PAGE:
An Edict article titled “The Politics of Public Whisper Networks” published in the November of 2018 ends with the question, “Can a public whisper network at Ashoka handle the onslaught from a community that is small enough for you to be whispering about the person sitting next to you every week?”. Almost three years after the publishing of the article, we’re still asking ourselves the same question. There is one caveat to this, however. Technically, we’re no longer whispering about the person ‘sitting next to us’- the cyberspaces we’ve found ourselves in since the beginning of the pandemic have made it so that the people talked about can simultaneously be the Zoom box next to yours and thousands of kilometres away at once. This isn’t to say that whisper networks have been less effective in a virtual setting- if anything, it’s the opposite. Public whisper networks, like the one seen on the Ashoka Undergraduates Facebook group (and, ironically, the various confessions pages), are a powerful tool for change. Ashoka, since May 2020, has seen two very large and powerful rounds of MeToo which have led to the disbanding of a club, two political parties, and the entire House of Representatives, as well multiple stories that have pointed to very disturbing patterns about SH and the abuse of power on campus.
With the power that whisper networks have, we need to do better. And to do better- we need to address a few things in relation to these networks. To begin with, we need to talk about the ‘cancel culture’ problem. After seeing this phrase, or variations of it, appear on multiple social media platforms since the beginning of the MeToo movement, we’re left wondering if ‘cancelling’ is a fair assessment of what is happening from the perspective of a victim posting their experiences. The idea of ‘cancel culture’ is already at odds with the ideas of accountability and reform, implying that victims seek to have their abuser ‘cancelled’ by their social circles when often all they’re really asking for is empathy and accountability. The accusations of ‘cancel culture’ have, at their heart, a question about whether this movement has the space for the accused to grow and do better. Understandably, what accountability might look like is difficult for any of us to determine in situations like this, situations of staggering rates of abuse that we never expected to encounter and are not entirely equipped to handle. When someone you know is accused of harassment, there is an entire range of emotions you might feel as you process it, and are at the same time expected to make decisions that concern your personal ethics and long-standing relationships. When this moment is made public, the situation is all the more complex—however, it’s important that we recognise that the spaces survivors take up to share their trauma are not the spaces for all these anxieties to play out.
The confusion about what accountability looks like has also resulted in many long-drawn public apologies, both from people accused of harassment and from people who have been accused of enabling their behaviour. It’s also concerning that when these accusations involve public figures, the blame is shifted onto the women and non-binary friends of the accused men—who are then made to self-flagellate for their involvement. This is not to say enablers of harassment are not also complicit in the larger situation we have found ourselves in, but that these apologies seem to benefit nobody, least of all the survivors. Often, they can seem hollow or ingenuine. While no one can tell you how to be sorry, we do think it involves both real introspection and action that accompanies it. That might be in the form of respecting your victim’s boundaries or providing them with an apology if they communicate that they expect one, or understanding that your presence might be uncomfortable for others and unwelcome in certain spaces. It might also look like having those difficult conversations with your friends, acknowledging that they’ve caused real harm to people, and evaluating that relationship for yourself. The hard part is that none of this is publicly visible; especially so when the accusations and larger conversations around them are so public. But what we can do is listen, believe survivors, and provide support.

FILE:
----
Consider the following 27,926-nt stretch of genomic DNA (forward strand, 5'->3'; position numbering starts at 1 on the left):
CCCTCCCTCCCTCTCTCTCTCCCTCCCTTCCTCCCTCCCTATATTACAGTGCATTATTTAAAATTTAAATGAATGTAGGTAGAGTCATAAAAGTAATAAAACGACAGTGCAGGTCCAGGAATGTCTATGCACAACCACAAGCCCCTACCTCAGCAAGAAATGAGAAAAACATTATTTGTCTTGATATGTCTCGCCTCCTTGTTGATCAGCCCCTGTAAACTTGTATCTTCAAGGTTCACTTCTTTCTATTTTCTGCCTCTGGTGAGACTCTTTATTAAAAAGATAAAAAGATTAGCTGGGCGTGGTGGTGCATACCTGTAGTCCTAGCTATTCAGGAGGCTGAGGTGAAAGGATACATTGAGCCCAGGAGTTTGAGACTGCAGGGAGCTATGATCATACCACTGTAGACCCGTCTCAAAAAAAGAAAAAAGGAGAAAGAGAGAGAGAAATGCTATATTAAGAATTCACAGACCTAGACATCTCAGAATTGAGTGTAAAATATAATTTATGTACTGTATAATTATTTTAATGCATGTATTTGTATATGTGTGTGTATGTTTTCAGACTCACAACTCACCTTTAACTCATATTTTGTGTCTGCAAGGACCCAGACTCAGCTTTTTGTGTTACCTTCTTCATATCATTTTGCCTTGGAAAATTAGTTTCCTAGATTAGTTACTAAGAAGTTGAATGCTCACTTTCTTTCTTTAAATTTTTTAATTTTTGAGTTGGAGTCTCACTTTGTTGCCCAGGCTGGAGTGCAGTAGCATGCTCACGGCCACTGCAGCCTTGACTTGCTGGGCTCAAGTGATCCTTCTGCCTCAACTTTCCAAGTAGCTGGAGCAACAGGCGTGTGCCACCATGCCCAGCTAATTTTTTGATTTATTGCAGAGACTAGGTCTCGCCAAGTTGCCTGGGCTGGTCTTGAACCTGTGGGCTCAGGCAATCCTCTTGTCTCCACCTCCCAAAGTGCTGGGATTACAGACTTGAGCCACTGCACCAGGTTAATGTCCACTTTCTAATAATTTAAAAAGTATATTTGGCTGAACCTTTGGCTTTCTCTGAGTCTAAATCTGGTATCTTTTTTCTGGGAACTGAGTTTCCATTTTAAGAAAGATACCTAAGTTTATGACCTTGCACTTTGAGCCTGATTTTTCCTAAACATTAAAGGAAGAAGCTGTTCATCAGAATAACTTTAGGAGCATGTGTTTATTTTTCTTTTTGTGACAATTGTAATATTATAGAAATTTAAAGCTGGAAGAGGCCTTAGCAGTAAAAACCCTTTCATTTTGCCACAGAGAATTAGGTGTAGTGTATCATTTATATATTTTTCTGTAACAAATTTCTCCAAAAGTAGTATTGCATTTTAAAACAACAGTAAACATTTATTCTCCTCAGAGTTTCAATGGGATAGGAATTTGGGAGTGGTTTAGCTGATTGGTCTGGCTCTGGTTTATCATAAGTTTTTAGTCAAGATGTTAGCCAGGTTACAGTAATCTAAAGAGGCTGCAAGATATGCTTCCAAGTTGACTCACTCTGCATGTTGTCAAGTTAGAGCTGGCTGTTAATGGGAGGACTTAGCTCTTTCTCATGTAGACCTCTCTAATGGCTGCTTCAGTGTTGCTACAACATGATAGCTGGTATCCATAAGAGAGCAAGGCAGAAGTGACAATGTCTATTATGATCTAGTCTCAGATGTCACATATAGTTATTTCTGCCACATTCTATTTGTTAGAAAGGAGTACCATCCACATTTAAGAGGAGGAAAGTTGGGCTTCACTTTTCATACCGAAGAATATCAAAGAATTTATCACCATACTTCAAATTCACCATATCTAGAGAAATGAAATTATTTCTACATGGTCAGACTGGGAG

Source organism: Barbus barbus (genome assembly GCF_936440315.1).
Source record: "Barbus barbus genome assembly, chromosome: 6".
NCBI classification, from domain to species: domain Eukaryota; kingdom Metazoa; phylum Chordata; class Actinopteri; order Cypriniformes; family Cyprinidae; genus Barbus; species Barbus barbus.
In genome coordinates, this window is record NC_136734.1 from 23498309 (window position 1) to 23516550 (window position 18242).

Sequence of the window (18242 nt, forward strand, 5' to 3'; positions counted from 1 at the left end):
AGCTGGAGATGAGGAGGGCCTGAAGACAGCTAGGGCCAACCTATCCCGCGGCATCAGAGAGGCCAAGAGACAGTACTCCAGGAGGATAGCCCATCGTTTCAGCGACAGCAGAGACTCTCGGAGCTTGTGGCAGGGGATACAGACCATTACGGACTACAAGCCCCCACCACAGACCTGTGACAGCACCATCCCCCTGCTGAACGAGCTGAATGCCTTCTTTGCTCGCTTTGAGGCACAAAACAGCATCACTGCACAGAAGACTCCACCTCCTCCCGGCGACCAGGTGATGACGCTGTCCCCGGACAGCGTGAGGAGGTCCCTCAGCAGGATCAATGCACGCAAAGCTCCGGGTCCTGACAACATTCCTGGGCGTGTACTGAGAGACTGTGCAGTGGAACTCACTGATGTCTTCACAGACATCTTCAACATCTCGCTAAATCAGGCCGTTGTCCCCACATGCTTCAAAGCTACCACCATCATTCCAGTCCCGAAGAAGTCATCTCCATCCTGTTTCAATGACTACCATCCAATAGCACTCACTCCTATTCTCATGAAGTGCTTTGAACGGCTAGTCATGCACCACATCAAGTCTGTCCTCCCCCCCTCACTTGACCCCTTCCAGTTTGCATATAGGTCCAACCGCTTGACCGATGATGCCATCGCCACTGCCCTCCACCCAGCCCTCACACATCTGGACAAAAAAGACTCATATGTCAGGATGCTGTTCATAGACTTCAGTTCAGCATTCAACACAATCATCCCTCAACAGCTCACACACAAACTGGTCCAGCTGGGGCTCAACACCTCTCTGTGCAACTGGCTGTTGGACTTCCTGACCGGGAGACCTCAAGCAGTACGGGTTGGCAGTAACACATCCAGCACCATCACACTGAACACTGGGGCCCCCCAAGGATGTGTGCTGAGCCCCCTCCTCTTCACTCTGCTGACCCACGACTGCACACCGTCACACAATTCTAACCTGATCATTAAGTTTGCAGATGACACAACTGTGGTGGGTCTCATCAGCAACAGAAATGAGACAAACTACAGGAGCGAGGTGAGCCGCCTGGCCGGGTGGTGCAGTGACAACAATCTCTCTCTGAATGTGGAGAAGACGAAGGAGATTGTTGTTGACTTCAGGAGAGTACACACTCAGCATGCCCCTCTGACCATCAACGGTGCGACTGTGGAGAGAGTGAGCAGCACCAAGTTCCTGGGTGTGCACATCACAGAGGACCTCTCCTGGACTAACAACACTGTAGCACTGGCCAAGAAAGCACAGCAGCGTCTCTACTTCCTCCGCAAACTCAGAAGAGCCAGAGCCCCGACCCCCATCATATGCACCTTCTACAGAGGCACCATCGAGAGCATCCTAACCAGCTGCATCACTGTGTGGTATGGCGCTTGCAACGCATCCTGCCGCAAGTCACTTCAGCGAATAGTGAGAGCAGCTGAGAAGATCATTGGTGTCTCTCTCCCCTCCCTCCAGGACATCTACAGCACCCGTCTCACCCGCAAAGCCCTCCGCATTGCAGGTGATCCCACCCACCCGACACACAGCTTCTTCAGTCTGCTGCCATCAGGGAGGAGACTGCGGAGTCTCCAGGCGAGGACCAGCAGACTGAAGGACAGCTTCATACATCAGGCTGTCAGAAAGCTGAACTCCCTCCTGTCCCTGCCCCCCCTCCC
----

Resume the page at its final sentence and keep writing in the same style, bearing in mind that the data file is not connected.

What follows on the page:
Before I had written publicly about my experiences with my abuser, I often heard through whispers and directly from survivors that they had similar experiences with the same person. While I continued to feel helpless, it was also affirming. Once I posted about them, I found that several other people had felt this way and I was less ‘alone’. I also stopped second-guessing my own memories of trauma as I had done before—I often think about how many stories about certain repeat offenders would not have come to light had the accounts before them not been posted, how many survivors wouldn’t know that their abuser had also caused harm to others.
Returning to the question that the 2018 article raised, we no longer think that the dilemma associated with whisper networks is whether we as a community can handle a public onslaught of survivor accounts, but how we do. We have been in the midst of them for over a year now, and we are now faced with the massive task of supporting survivors and dealing with the aftermath of it all, of figuring out how to keep spaces safe while also allowing for those accused to learn and grow to be better. While there aren’t clear answers to many of the questions we grapple with now, we strongly believe that fighting to silence the voices of survivors who are finally speaking up is not the answer to any of them.